You shall know the truth, and the truth shall make you free. — John 8:32
Pontius Pilate, the Roman Governor presiding over the trial of Jesus, asked the question, “What is truth?” (John 18:38). Philosophers throughout time have asked and debated the same question. Perhaps you have asked yourself this question too?
What is truth?
Philosophically, there are two different approaches to the idea of truth. The first approach proposes that truth-with-a-capital-T exists, the other approach denies there is such a thing as ultimate truth.
The first type of truth is objective truth. An objective truth is a fact that is true for everyone everywhere at all times. Plato, the Greek philosopher, suggested the idea of universal truth. For something to be true, it must correspond to reality. For it to be universally true, it must take in the whole universe and be true in all dimensions of time and space.
An example of universal truth would be mathematics. The logic of mathematics requires that 2+2=4. There is no time in history that 2+2 did not equal 4. If I have two apples and then I add two more apples, I will have four apples. When I add two apples to two apples, it is impossible for me to have three apples or five apples. If an objective truth is true, it must be true for everyone at all times. This logic works no matter what is being added—apples or oranges—and it doesn’t matter where in the universe or when in history the addition is being done. Even if people didn’t exist to do math, the answer to the question will always be 4. An objective truth refers to something that is true regardless of beliefs. A child who is learning addition might believe that 2+2=5. But no amount of belief makes that answer true.
An objective truth does not change regardless of different perspectives. For example, a car wreck may have many different perspectives, but there is only one truth about what happened. One witness to a car wreck may say a car ran a red light and another witness may say the light was green. While both witnesses have a perspective, there is really only one objective truth. Either the light was green or it was red.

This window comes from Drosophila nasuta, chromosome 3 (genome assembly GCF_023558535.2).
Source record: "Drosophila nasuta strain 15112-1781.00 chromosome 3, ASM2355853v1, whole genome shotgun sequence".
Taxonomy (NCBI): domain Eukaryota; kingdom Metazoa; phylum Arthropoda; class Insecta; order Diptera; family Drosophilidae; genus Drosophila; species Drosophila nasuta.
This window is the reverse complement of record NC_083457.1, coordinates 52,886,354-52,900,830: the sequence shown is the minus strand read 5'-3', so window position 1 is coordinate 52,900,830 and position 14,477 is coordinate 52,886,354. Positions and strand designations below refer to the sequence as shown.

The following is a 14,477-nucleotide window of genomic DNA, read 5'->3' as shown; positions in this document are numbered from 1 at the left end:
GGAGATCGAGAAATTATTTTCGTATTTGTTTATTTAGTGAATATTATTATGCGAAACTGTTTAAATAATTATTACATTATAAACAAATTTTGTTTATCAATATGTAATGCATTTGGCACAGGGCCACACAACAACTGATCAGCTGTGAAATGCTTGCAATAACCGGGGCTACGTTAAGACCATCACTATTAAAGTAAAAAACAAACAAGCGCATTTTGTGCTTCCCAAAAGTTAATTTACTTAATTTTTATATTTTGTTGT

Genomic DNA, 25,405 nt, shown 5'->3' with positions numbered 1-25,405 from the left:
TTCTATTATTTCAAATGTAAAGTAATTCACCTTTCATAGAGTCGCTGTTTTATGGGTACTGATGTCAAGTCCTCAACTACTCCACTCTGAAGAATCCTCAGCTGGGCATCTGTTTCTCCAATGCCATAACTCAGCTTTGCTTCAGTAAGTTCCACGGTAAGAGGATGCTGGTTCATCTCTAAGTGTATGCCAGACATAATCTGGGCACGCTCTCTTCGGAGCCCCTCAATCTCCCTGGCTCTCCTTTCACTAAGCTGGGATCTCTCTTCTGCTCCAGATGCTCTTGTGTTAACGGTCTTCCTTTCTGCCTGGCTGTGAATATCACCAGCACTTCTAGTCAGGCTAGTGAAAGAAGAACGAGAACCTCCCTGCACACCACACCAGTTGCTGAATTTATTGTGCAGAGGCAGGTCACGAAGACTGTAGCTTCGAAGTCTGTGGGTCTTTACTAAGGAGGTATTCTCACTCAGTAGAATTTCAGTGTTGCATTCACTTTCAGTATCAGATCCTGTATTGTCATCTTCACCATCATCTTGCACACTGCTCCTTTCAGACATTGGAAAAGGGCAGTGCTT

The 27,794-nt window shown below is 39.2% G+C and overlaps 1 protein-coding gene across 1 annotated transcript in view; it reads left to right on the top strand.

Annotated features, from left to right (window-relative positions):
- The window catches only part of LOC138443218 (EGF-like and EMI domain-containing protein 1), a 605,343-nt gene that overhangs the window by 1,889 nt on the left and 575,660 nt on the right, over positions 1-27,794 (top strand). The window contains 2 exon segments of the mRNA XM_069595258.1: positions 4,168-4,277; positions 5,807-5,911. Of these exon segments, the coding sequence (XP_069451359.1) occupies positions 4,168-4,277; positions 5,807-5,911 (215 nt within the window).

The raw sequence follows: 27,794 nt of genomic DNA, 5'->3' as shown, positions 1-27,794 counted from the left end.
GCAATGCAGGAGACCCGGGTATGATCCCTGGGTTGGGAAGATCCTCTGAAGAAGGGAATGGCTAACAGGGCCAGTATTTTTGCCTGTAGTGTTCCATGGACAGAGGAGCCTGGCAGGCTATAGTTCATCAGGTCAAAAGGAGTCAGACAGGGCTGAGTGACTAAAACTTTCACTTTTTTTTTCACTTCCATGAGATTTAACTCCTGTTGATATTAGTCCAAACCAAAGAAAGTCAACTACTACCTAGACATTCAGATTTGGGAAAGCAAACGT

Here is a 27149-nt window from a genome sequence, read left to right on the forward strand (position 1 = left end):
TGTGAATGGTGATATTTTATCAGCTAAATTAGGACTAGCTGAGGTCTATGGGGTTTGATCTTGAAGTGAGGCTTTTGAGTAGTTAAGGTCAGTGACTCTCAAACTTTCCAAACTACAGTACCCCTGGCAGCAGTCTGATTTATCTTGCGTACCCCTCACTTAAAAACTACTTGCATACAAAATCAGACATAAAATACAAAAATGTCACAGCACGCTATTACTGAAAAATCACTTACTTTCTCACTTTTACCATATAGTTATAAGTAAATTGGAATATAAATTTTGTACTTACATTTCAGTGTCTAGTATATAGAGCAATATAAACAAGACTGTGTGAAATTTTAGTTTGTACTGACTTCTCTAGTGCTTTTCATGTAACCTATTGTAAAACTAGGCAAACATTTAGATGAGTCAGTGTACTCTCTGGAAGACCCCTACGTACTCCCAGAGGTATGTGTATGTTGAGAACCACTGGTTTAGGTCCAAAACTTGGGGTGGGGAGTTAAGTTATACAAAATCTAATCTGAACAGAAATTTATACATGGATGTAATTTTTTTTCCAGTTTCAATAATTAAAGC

Because of absolute objective truth, there can be no such thing as a round square, a male woman, or a good murder. Objectivity refers to point-of-view and what is true despite the different points of view that may be represented. Objective truth is stable and unchanging. Where truth is stable and unchanging, the opposite of truth is error.
The second type of truth is subjective truth which is a fact that is true for only one person or one group of people. Those who believe truth is subjective believe ultimate truth does not exist. Instead they propose that truth is relative rather than absolute. Subjectivity, like objectivity, refers to point of view.
A subjective truth is based on a person’s feelings, perspective, or opinion. For example, I think vanilla ice cream is superior to chocolate ice cream but my wife disagrees with me. My opinion about ice cream is a subjective truth because it depends upon what a subject (me) thinks and not on what the objective is (the ice cream). The fact that ice cream is a cold dessert made from milk and sugar is an objective truth, but the idea that one ice cream tastes better than another type of ice cream is a subjective truth.
Because subjective truth is based on opinion, a fact may be true in one culture but not in another culture. For example, in Western culture, it is a shared belief that it is rude to be more than five minutes late to a meeting. But, in many other cultures it is acceptable to arrive an hour late to a meeting, or even later. So the claim that it is rude to be five minutes late to a meeting is only subjectively true since it does not apply in all contexts or to all people.